Write what you know

There are billions of people on this planet and each one is experiencing something completely different from the next.  Each person’s perspective is vibrant and even if two peas in a pod retell the same story, there will be differentiations.  Everyone’s experiences are different and so is the perception of information.

It’s crucial for writers to understand that their sets of experiences or hardships are actually gold nuggets in disguise. During difficulties, certain emotions are triggered, creating different reactions every single time. Our experiences are very valuable because not only do you have facts for a good story, but you now also have emotions that help heighten the story to a whole new level.

Sometimes writers try to master writing on a completely unknown subject. They do all the research and collect all the facts but the missing component becomes the emotion that makes a character human.

Since each writer has a unique story and direct knowledge of certain subjects, this puts some writers at a unique advantage over people who would have to go out of their way to research that same subject.

But, this isn’t to say that just because the writer hasn’t had direct personal first-hand experience with a certain topic, he/she shouldn’t write about it at all. Or, that just because they have had a direct experience about another topic that that should be the only thing they should write about.

One of the ways writers can write effectively from their own experiences is to journal about the event and the emotion that came with it. It’s a great reminder of the event and the feeling that came with it. Since we cannot possibly remember the details of how we felt a long time ago, this is a convenient way of retracing the steps for later.

Once you have written down the event, you can now meditate on all aspects of that emotion. If a character were to experience this same emotion, what would the following action be? Or what lead the character to make that decision (based on something you would have done) in the first place? There are some universal topics that all humans experience and the emotions that correspond. So it’s only fitting to write about them from your own unique perspective.

It’s so easy to get discouraged when we go through difficulties and focus entirely on the unfairness of a situation.  But if we put on our writers’ hat for just a moment, we will see just how valuable that situation becomes. All of the information is right there in front of you; all you have to do is write it down!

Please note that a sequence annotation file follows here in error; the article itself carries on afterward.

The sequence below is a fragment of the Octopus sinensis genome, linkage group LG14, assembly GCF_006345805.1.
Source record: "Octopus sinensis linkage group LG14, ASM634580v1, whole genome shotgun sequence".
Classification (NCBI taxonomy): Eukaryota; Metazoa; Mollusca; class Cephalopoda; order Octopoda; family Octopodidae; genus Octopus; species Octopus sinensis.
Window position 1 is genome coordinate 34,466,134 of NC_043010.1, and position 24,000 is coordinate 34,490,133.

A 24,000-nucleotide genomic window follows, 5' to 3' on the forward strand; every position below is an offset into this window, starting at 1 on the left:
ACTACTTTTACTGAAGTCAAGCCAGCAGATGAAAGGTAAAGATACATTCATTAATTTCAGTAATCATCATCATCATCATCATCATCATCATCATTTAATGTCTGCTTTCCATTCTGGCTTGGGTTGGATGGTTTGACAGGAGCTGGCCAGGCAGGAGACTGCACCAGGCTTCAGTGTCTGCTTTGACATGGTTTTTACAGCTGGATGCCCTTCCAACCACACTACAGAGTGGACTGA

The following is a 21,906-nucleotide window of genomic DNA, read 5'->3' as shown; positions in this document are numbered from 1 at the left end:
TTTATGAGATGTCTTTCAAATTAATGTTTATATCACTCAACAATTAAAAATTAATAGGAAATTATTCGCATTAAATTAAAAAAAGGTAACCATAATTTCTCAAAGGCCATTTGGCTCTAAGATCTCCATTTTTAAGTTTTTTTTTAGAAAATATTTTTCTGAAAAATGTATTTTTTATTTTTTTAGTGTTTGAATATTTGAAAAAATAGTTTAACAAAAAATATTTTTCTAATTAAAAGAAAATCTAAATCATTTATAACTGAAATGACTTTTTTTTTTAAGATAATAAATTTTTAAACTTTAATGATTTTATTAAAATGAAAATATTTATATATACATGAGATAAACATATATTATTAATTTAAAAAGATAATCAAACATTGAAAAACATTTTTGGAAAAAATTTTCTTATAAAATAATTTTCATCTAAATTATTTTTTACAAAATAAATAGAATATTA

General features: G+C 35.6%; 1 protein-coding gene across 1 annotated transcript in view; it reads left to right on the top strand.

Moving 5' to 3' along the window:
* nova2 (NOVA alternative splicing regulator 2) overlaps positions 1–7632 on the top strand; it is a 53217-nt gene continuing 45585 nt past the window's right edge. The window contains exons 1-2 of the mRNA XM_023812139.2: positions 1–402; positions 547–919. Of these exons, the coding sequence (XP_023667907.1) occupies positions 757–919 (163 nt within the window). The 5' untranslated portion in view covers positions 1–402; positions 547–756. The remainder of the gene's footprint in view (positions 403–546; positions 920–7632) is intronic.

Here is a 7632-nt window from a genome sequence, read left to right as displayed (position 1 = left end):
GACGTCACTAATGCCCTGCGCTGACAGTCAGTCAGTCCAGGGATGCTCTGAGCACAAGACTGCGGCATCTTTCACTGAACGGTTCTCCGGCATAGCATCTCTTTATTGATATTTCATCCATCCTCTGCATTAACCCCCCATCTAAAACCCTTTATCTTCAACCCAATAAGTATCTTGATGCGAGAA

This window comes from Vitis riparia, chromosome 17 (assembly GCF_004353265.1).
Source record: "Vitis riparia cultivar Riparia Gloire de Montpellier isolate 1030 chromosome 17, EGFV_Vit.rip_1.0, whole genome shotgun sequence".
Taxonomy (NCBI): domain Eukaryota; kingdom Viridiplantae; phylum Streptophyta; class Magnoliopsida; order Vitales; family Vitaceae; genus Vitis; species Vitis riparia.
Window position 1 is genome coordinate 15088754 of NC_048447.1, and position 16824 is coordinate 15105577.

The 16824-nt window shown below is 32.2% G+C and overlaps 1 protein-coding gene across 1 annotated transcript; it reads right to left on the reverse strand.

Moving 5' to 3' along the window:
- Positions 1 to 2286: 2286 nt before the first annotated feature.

My ex seemed an obvious and natural choice.  The book took place in an upstate New York steel town that was dying a slow death as a result of outsourcing and globalization, a town that looked a lot like the one my parents both grew up in, one I’d spent a lot of time working in and visiting, one I’d heard hundreds of stories about.  Objectively speaking, the setting was compelling, the characters interesting; there was a lot of potential conflict. As I wrote pages I saw photographs that were respectable, dialogue that worked, description I admired. I didn’t hate what I was writing. But whenever I sat down in front of the computer screen, I felt as if I were observing the story from atop the Empire State Building.  I didn’t even feel bored. I simply felt detached. For me writing has always been about learning, and fundamental to learning is curiosity. Curiosity requires knowing less, not more. It requires an impassioned, sometimes obsessive interest, an eagerness for investigation with no guarantee of clear-cut answers. But I had no questions for my ex, nothing I wanted answered, unearthed. I knew everything I wanted and needed to know about that town, those people.  I wrote dutifully and like an expert, coldly and mechanically regurgitating information I had stored up inside but had no investment in.

Myka, Lenore. “Write What You Know.” Poets & Writers, Sept/Oct 2018, p. 42.

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